Obama cheered on historic visit to Cuba

U.S. President Barack Obama waves after arriving at Havana's international airport (Reuters)
U.S. President Barack Obama waves after arriving at Havana's international airport (Reuters)

President Barack Obama arrived to small but cheering crowds at the start of a historic visit to Cuba that opened a new chapter in US engagement with the island's Communist government, after decades of hostility between the former Cold War foes.

The three-day trip -- the first by a US president to Cuba in 88 years -- is the culmination of a diplomatic opening announced by Obama and Cuban President Raul Castro in December 2014.

The visit ends an estrangement that began when the Cuban revolution ousted a pro-American government in 1959.

"It's a historic opportunity to engage directly with the Cuban people," Obama told staff at the newly reopened US Embassy.

Obama's first words to the Cuban people came in a message on Twitter, a social media service few Cubans can use regularly because of government restrictions on internet access.

"Qu bol Cuba?" he said, using Cuban slang for "What's up?"

"Just touched down here, looking forward to meeting and hearing directly from the Cuban people."

Groups of Cubans watched the motorcade from balconies and backyards as Obama was driven downtown, where a small crowd of Cubans braved a tropical downpour and tight security.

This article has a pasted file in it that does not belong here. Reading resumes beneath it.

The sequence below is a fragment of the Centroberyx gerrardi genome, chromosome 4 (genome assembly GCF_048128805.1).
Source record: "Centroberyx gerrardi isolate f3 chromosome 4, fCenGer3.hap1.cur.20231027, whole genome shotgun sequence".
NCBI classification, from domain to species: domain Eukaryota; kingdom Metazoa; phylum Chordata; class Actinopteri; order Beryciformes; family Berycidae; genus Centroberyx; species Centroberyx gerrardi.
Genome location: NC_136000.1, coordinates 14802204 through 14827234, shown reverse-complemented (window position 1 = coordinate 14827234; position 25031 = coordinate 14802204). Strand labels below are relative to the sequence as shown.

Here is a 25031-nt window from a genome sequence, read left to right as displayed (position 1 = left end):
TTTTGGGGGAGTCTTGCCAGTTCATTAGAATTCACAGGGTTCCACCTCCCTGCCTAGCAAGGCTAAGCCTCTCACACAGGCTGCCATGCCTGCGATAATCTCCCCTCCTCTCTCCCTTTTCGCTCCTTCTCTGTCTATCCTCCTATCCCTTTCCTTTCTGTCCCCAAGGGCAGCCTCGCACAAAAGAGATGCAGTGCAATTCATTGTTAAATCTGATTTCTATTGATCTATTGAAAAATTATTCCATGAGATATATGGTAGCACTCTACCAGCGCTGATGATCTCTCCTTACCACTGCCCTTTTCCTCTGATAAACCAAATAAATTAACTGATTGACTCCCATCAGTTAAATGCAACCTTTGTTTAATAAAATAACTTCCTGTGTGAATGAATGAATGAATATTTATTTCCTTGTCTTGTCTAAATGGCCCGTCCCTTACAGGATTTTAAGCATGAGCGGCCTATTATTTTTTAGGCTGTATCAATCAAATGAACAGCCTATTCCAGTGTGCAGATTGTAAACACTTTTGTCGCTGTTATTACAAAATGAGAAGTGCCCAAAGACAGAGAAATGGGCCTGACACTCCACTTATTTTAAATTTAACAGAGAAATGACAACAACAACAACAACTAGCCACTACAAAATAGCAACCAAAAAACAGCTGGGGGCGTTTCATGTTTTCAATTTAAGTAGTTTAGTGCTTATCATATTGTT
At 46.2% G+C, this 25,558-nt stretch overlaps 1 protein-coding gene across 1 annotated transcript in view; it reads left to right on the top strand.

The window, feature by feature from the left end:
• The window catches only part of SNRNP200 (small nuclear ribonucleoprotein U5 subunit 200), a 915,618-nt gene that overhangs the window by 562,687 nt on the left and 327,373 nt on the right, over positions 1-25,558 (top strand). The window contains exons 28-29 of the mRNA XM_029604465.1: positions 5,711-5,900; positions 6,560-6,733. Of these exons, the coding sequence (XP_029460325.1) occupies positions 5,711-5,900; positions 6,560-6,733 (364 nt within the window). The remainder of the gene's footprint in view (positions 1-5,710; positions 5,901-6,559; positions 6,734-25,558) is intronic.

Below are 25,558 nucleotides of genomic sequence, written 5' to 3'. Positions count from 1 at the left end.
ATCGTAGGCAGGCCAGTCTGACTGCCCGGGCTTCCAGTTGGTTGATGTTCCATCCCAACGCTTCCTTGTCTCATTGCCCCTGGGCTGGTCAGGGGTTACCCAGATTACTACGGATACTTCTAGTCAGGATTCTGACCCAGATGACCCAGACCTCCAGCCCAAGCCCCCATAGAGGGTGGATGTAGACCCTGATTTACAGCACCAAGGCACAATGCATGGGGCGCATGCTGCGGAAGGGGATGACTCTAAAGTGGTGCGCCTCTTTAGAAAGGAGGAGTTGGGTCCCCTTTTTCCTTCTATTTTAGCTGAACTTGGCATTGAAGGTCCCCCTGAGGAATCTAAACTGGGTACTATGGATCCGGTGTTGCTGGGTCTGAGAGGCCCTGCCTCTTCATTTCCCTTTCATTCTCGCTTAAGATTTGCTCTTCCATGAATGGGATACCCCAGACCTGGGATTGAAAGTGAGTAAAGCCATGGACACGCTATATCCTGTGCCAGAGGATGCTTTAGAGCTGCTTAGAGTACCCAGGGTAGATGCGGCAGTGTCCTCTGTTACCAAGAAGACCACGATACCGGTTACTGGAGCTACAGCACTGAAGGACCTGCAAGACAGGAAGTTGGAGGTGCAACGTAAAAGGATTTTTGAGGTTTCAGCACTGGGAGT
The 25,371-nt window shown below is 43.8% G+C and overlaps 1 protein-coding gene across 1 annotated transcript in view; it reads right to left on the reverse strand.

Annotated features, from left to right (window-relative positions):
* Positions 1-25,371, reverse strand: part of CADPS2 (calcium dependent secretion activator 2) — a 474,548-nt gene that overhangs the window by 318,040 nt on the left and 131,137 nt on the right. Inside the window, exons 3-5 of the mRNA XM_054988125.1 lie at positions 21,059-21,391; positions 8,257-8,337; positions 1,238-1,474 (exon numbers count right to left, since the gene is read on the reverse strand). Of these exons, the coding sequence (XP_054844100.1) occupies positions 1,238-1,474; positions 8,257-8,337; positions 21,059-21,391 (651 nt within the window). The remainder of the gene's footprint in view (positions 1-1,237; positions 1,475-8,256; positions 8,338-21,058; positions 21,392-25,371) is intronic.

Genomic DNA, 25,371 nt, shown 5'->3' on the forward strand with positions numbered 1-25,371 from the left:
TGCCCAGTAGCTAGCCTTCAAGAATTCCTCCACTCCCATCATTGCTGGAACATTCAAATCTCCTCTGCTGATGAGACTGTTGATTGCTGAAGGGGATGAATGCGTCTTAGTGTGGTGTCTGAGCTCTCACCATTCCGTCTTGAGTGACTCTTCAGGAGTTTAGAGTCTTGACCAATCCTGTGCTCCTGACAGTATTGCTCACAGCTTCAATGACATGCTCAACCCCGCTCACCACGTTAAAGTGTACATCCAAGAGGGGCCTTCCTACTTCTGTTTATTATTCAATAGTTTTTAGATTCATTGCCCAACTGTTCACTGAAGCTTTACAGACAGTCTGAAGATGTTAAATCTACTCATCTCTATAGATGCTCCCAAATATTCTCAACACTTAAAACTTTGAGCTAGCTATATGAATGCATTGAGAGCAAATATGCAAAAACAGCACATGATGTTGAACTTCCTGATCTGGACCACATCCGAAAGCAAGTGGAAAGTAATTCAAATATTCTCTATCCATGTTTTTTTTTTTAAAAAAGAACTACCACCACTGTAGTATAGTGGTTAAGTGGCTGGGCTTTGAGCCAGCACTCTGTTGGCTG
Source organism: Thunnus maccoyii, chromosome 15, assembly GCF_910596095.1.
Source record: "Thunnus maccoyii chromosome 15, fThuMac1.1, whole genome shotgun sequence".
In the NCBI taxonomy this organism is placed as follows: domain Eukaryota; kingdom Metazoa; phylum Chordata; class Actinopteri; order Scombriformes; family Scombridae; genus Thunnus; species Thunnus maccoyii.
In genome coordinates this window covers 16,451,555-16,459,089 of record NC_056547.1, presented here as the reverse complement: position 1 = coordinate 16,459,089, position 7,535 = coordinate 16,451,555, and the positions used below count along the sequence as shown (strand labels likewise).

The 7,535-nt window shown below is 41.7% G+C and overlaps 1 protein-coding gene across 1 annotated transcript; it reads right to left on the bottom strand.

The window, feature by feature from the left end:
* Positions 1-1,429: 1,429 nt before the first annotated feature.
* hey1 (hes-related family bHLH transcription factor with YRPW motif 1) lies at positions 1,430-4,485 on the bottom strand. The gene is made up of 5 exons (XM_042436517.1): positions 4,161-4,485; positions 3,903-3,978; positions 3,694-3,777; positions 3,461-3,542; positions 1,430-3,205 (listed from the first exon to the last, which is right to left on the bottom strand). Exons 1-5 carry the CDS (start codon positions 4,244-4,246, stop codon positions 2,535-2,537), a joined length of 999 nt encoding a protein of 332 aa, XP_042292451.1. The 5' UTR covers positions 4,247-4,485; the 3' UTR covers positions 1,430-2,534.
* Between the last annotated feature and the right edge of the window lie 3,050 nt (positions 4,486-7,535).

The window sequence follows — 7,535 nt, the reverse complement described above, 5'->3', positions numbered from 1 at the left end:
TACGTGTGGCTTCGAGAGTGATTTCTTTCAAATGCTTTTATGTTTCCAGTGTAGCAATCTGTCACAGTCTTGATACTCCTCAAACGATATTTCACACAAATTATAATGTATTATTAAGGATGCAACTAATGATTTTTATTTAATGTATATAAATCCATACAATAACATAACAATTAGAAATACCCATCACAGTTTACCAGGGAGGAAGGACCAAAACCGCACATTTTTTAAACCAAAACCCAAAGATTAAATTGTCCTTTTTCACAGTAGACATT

They chanted "Viva Obama, Viva Fidel" as the president and his family left after eating dinner in a rundown neighbourhood.

Obama, who abandoned a long-time US policy of trying to isolate Cuba, wants to make his policy shift irreversible even if a Republican wins the White House in November.

However major obstacles remain to full normalisation of ties, and the Democratic president's critics say the visit is premature.

On Sunday, one bystander shouted: "Down with the blockade", in reference to the US embargo in place for 54 years that remains the top irritant for Cubans.

Obama has asked Congress to rescind the embargo but has been blocked by the Republican leadership.

Underscoring the ideological divide that persists between Washington and Havana, Cuban police, backed by hundreds of pro-government demonstrators, broke up the regular march of a leading dissident group, the Ladies in White, and detained about 50 people just hours before Obama arrived.

Obama arrived at Havana's Jose Marti International Airport and was met by Cuban Foreign Minister Bruno Rodriguez.

The formal welcoming ceremony will be at the presidential palace.

US officials appeared unfazed by Castro's absence from the airport welcome, even though he personally met and greeted Pope Francis in September.

Republican presidential front-runner Donald Trump tweeted that Obama's visit was a "big deal" but he got "no respect".

Obama will hold talks with Castro -- but not his brother Fidel, the revolutionary leader -- and speak to entrepreneurs on Monday.

He meets privately with dissidents, addresses Cubans live on state-run media and attends an exhibition baseball game on Tuesday.

The trip makes Obama the first sitting American president to visit Cuba since Calvin Coolidge arrived on a battleship in 1928.